022 635 2284 / 


comics in education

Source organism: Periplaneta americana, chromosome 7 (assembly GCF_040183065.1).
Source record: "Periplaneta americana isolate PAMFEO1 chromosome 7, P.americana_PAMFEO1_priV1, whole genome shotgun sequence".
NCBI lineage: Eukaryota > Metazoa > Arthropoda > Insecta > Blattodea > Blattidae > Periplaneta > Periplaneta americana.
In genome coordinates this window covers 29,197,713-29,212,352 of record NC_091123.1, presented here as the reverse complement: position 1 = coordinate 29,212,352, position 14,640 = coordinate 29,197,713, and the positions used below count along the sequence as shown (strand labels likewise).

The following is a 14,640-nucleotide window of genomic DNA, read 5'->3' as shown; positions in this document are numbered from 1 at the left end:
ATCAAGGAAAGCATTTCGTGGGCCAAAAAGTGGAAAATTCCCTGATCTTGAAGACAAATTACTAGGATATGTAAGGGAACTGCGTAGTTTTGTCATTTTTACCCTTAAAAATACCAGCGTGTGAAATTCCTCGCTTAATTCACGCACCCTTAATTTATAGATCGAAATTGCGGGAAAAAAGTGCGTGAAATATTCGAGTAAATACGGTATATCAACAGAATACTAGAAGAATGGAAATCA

Comic capers Alfriston College continues to provide useful insight in to the part the disciplines around comic art and storytelling can play in student achievement. Deputy principal STEVE SAVILLE describes their approach.